New York Times
November 15, 2000


Judge Approves Hand Recounts; New Deadline Set for Counties


By Todd Purdam

TALLAHASSEE, Fla -- The Florida secretary of state announced tonight that she would comply with a state judge's order to consider results of further recounts in the disputed presidential election, but she gave the three Democratic counties that are still moving ahead with time-consuming hand recounts a deadline of 2 p.m. Wednesday to explain their reasons in writing.

After eight days of deadlock, the decision by Secretary of State Katherine Harris, a Republican, propelled the situation to a critical turn. Allies of Vice President Al Gore forged ahead with the hand recounts and possible further court challenges, but aides to Gov. George W. Bush of Texas claimed to see the end in sight.

At about 7:40 p.m., Ms. Harris appeared on national television to announce that with all 67 counties reporting by the legal deadline of 5 p.m., Mr. Bush led by 300 votes, or 2,910,492 to Mr. Gore's 2,910,192 votes, pending the counting of an unknown number of overseas absentee ballots due by midnight Friday. Her action followed a midday ruling by a state judge who upheld today's deadline for all counties to certify their votes, but said that later returns could also be considered.

"Unless I determine in the exercise of my discretion that these facts and circumstances contained within these written statements justify an amendment to today's officials returns, the state elections canvassing commission, in a manner consistent with its usual and normal practice, will certify statewide results reported to this office today," Ms. Harris said, taking no questions.

"Subsequently, the overseas ballots that are due by midnight Friday will also be certified and the final results of the election for president of the United States of America in the state of Florida will be announced," Ms. Harris said.

Both sides said they believed that the judge's ruling should soon settle the question of who will carry Florida's 25 electoral votes and win the White House.

Less than an hour after Ms. Harris's announcement, Mr. Gore's campaign chairman, William M. Daley, took to the airwaves to accuse Ms. Harris of trying to cut off the count in a way "not required by the court." He said it was "just another attempt to slow this down."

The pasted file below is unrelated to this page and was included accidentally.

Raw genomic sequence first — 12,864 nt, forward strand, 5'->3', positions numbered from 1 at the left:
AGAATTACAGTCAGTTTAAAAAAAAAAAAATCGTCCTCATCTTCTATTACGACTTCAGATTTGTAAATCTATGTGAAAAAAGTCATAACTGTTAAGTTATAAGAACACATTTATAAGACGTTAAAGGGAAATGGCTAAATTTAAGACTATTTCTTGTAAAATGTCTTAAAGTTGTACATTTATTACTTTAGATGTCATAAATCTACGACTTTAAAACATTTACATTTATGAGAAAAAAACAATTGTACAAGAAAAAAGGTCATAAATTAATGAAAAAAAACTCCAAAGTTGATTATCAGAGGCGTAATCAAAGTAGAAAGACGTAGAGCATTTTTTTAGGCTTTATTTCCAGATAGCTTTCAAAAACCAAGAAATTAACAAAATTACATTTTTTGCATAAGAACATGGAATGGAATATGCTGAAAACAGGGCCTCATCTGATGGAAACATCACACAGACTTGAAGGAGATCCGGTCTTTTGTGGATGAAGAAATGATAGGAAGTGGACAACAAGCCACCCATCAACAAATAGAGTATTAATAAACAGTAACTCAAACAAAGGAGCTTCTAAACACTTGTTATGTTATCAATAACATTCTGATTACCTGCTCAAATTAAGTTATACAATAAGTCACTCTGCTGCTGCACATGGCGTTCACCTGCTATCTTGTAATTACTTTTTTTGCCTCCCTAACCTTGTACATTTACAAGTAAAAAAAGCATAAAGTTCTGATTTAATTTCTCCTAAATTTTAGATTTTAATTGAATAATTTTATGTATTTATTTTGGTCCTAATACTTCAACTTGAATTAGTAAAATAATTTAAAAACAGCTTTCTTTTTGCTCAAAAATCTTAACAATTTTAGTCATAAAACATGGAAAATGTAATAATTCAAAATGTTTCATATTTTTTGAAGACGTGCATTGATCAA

It was not clear just how much authority Ms. Harris has. While Ms. Harris said she was basing her position on the ruling today in the Leon County Circuit Court, Judge Terry P. Lewis said she had discretion on whether to include any recounts in the final tally. But the judge said that the local election boards had the authority to decide whether a manual recount should be done.

"There is nothing," Judge Lewis said, "to prevent the county canvassing boards from filing with the secretary of state further returns after completing a manual recount. It is then up to the secretary of state, as the chief election officer, to determine whether any such corrective or supplemental returns filed after 5 p.m. today are to be ignored."

Up and down the state, it was a day of just this sort of confusion, from Palm Beach County, where a local election board first suspended, then resumed a hand recount, to the courtrooms and corridors of the state capital here, where Republican officials in the secretary of state's office and the Democratic attorney general clashed sharply over interpretation of Florida election law.



Barely five minutes before the 5 o'clock deadline, the Democratic stronghold of Volusia County became the only county to complete a manual recount, one that awarded Mr. Gore a net gain of 98 votes. Election officials in Miami-Dade County, in a sample recount of 1 percent of precincts, determined that a full recount was not warranted. After a day of uncertainty caused by conflicting legal opinions, Palm Beach officials finally agreed to begin a full recount on Wednesday.

Copyright New York Times. All rights reserved.